Haywood Community College, however, has come up with an innovative way to make college more accessible by making it more affordable. Starting this fall, 2019 graduates of Haywood County high schools — public, private, or homeschool — will be able to take advantage of a program called the “HCC tuition free guarantee” that will cover whatever tuition and fees remain after financial aid determinations are made.
“We’ve been having a lot of conversations on what we can do from a community college standpoint to address poverty,” said Dr. Michael W. Coleman, vice president of student services at HCC. “Making college affordable to everyone is important to us and our foundation.”
Here’s how it works: Haywood residents who complete high school in 2019 with an unweighted GPA of at least 2.8 and enroll in at least 12 credit hours at HCC meet with a career counselor and then fill out the Free Application for Federal Student Aid (FAFSA) as well as an application to HCC’s own scholarship program.
Once those aid and scholarship decisions come back to the student, HCC pays whatever the aid and scholarships don’t — whether the student’s shortfall is 1 percent of tuition, or 100 percent.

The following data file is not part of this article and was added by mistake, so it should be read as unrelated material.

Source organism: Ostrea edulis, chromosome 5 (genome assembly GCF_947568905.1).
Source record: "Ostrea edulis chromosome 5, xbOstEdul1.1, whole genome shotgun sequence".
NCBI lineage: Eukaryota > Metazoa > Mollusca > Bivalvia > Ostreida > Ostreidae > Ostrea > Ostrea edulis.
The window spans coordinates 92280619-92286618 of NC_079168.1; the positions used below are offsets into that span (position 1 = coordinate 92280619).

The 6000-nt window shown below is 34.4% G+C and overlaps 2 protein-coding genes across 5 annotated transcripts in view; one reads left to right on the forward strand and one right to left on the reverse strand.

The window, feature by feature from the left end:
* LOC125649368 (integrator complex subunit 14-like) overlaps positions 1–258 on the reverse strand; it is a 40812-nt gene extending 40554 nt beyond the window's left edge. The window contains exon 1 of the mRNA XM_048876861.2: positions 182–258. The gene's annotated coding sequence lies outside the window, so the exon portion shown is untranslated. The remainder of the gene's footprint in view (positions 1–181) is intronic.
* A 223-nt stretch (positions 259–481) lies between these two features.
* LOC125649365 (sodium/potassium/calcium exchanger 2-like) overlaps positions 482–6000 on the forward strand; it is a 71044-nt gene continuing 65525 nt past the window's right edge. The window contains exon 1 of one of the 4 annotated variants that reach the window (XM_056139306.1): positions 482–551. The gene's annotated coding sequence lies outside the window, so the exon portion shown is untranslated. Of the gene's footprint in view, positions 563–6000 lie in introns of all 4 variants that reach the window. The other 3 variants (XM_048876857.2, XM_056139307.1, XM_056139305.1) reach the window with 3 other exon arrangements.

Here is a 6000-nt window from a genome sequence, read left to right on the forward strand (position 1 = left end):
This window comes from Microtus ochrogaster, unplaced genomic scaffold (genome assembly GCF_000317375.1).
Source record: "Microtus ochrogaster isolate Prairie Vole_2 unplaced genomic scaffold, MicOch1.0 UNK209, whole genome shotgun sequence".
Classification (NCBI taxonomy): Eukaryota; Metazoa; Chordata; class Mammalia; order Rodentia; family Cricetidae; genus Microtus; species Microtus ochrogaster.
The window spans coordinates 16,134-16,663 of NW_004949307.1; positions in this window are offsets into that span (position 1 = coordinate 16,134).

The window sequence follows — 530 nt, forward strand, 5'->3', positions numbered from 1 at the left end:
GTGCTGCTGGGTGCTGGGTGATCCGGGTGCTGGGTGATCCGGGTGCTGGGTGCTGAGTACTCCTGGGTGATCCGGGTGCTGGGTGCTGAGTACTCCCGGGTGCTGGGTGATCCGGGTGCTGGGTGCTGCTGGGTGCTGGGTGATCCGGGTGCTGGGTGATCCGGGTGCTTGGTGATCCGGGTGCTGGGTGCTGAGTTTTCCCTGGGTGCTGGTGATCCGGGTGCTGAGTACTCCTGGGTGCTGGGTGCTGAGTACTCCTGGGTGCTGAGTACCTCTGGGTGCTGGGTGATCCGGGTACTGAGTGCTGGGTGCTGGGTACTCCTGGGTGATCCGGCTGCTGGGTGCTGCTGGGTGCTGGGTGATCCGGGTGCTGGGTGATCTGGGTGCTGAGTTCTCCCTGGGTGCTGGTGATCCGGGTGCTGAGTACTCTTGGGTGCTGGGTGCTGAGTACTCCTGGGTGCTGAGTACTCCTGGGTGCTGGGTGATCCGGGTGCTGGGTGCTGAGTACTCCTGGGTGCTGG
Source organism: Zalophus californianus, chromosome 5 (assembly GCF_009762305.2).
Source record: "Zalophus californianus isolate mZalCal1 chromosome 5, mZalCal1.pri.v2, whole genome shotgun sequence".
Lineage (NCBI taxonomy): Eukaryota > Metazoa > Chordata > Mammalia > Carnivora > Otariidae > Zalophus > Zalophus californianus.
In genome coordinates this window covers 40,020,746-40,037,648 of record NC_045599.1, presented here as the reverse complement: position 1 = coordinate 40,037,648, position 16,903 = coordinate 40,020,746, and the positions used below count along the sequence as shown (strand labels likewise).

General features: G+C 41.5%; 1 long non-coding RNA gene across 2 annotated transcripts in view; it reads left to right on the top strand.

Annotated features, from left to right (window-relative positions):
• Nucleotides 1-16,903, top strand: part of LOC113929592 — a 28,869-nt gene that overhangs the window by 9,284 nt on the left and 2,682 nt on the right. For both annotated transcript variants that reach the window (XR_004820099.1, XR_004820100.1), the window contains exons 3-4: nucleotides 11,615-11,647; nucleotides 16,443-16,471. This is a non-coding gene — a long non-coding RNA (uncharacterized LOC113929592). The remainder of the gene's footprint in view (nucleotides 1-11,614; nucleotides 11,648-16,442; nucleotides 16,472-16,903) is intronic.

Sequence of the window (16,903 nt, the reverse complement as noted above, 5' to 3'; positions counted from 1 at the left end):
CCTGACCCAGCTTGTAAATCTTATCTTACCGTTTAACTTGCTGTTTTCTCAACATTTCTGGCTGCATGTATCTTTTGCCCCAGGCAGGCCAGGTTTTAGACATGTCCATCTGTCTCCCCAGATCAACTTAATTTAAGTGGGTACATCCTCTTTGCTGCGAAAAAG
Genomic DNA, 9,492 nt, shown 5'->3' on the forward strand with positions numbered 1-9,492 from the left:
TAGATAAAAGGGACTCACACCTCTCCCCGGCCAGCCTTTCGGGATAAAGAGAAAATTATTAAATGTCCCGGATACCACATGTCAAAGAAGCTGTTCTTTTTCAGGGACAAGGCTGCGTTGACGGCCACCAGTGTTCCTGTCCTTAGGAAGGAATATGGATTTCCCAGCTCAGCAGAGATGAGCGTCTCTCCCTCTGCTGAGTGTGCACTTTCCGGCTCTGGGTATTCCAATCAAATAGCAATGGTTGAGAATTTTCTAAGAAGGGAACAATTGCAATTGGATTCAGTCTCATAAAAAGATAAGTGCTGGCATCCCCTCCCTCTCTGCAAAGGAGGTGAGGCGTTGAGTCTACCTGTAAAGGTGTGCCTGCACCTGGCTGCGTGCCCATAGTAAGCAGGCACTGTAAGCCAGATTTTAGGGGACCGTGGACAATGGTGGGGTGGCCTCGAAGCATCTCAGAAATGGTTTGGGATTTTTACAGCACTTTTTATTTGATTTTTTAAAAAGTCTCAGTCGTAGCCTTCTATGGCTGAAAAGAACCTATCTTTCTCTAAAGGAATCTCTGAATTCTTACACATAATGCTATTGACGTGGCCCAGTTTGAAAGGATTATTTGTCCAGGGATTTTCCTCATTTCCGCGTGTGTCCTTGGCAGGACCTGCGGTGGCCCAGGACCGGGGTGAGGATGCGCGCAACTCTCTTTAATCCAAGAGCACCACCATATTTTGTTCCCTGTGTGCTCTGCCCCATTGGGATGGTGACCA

That’s further guaranteed for two years, or about the time it takes to earn an associate degree, so students who qualify this year could theoretically make it through HCC without paying a dime provided they continue to make satisfactory academic progress.
“If it’s something we can grow, we’ll look at doing it again next year,” said Coleman, who noted that the HCC Foundation board approved $100,000 from its $13 million endowment to pay for the “guarantee” only for 2019 grads.
Coleman said HCC might not use the full $100,000, but it’s hard to tell. Had the HCC tuition free guarantee been in place for the current school year, it would have cost around $35,000, so the two-year promise to students would total around $70,000 at existing enrollment levels. That means HCC is projecting around one-third more students being eligible for or taking advantage of the guarantee once it begins this fall.
The guarantee will also have the ultimate effect of nudging students to apply for financial aid; many students never even attempt to get financial aid or scholarships because they think they’re ineligible, or that it’s too much of a hassle to apply, or because some people are simply to proud to ask for help.
About 38 percent of HCC’s approximately 2,500 students receive some sort of financial aid, which is rather low, according to Coleman; he said that in his previous experience that figure is usually closer to about 60 percent.
“We’re excited really,” Coleman said. “In my mind this emphasizes our middle name, which is ‘community.’”